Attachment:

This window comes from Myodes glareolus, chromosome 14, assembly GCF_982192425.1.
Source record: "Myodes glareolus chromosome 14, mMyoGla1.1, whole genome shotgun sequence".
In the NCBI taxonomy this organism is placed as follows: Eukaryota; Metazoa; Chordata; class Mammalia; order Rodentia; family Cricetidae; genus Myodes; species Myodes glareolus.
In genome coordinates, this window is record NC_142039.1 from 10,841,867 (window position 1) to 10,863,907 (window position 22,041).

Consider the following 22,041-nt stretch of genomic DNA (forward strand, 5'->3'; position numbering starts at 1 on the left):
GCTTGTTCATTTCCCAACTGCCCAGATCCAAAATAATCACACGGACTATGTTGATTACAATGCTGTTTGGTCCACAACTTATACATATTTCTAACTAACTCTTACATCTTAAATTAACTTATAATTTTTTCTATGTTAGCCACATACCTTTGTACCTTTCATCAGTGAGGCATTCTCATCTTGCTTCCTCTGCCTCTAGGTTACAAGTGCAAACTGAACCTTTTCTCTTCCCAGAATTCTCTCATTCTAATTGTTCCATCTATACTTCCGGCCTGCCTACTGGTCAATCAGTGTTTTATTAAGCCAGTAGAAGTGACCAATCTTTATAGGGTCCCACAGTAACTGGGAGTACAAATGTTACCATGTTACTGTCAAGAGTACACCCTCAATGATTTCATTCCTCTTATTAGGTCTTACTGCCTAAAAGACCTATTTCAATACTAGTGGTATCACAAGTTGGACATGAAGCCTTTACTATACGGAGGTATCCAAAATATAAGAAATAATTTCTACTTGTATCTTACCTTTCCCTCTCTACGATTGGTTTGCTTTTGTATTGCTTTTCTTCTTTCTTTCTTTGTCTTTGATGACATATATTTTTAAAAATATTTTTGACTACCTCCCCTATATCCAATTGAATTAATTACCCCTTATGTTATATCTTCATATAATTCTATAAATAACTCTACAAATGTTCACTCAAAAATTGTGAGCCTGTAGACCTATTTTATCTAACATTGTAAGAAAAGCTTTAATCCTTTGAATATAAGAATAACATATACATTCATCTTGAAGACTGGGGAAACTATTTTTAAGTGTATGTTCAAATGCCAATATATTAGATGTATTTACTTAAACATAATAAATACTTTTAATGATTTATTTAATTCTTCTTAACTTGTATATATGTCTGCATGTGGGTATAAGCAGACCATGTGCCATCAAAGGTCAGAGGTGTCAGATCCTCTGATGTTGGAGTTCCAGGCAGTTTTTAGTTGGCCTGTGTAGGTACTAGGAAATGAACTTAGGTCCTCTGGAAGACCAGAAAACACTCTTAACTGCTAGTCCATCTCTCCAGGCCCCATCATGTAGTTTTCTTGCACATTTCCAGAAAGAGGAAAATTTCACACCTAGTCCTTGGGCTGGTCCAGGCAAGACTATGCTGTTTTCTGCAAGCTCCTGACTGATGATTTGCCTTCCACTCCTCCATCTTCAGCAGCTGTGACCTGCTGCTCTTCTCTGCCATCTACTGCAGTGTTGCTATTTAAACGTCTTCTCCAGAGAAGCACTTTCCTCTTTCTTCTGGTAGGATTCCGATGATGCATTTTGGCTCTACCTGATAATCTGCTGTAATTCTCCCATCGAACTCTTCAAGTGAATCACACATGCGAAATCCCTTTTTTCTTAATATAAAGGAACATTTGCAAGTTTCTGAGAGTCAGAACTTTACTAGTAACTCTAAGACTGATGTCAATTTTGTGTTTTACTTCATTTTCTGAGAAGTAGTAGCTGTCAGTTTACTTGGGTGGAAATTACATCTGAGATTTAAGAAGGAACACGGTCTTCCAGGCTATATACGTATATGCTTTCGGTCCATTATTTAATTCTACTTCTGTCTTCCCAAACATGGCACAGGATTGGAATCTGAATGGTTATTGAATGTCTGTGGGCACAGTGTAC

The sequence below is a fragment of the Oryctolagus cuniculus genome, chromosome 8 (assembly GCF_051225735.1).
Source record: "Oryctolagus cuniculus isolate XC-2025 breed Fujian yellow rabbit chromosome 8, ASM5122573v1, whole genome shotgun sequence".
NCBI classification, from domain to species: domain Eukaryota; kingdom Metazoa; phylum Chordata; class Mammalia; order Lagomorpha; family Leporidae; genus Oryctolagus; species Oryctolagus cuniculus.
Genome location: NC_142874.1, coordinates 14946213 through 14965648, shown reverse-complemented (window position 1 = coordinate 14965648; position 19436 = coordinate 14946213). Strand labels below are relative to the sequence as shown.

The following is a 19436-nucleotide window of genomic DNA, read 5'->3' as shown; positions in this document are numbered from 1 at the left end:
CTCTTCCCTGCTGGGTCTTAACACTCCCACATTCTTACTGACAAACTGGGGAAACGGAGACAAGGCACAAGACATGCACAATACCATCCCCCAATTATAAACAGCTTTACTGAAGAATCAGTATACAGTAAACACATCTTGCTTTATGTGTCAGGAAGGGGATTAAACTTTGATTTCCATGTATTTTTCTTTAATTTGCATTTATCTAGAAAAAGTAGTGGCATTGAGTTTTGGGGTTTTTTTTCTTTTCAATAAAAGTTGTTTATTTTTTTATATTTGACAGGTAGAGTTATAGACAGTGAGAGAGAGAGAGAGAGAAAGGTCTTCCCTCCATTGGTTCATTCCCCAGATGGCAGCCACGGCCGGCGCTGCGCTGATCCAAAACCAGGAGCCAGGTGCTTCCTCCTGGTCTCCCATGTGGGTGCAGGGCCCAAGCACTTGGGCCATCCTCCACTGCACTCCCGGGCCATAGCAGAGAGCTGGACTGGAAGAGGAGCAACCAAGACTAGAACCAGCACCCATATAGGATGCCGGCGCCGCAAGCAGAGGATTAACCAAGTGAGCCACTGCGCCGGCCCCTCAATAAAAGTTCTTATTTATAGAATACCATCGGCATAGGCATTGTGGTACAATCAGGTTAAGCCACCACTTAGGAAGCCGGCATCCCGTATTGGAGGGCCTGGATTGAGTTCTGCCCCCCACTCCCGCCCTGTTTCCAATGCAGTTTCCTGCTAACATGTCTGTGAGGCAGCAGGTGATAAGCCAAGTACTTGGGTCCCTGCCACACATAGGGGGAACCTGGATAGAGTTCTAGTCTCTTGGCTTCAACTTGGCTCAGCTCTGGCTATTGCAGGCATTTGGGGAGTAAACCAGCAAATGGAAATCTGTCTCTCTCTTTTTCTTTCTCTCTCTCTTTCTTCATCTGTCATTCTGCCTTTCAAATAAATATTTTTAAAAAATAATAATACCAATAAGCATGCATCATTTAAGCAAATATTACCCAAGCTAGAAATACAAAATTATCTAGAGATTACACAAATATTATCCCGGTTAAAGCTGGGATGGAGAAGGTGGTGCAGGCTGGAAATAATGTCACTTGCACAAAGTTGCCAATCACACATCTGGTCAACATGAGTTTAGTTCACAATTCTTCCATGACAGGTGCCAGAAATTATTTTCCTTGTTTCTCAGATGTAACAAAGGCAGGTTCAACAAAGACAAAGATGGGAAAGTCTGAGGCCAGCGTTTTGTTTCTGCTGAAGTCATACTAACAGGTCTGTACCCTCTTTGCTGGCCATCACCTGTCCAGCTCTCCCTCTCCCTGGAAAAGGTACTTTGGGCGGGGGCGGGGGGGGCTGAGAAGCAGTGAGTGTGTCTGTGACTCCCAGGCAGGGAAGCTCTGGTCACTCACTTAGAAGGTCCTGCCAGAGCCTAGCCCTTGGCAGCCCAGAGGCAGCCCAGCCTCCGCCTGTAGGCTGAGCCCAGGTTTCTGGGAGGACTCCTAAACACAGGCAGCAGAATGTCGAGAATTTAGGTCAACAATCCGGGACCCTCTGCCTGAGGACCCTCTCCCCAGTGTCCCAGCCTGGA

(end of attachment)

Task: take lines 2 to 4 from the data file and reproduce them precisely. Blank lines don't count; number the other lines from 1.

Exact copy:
Source record: "Myodes glareolus chromosome 14, mMyoGla1.1, whole genome shotgun sequence".
In the NCBI taxonomy this organism is placed as follows: Eukaryota; Metazoa; Chordata; class Mammalia; order Rodentia; family Cricetidae; genus Myodes; species Myodes glareolus.
In genome coordinates, this window is record NC_142039.1 from 10,841,867 (window position 1) to 10,863,907 (window position 22,041).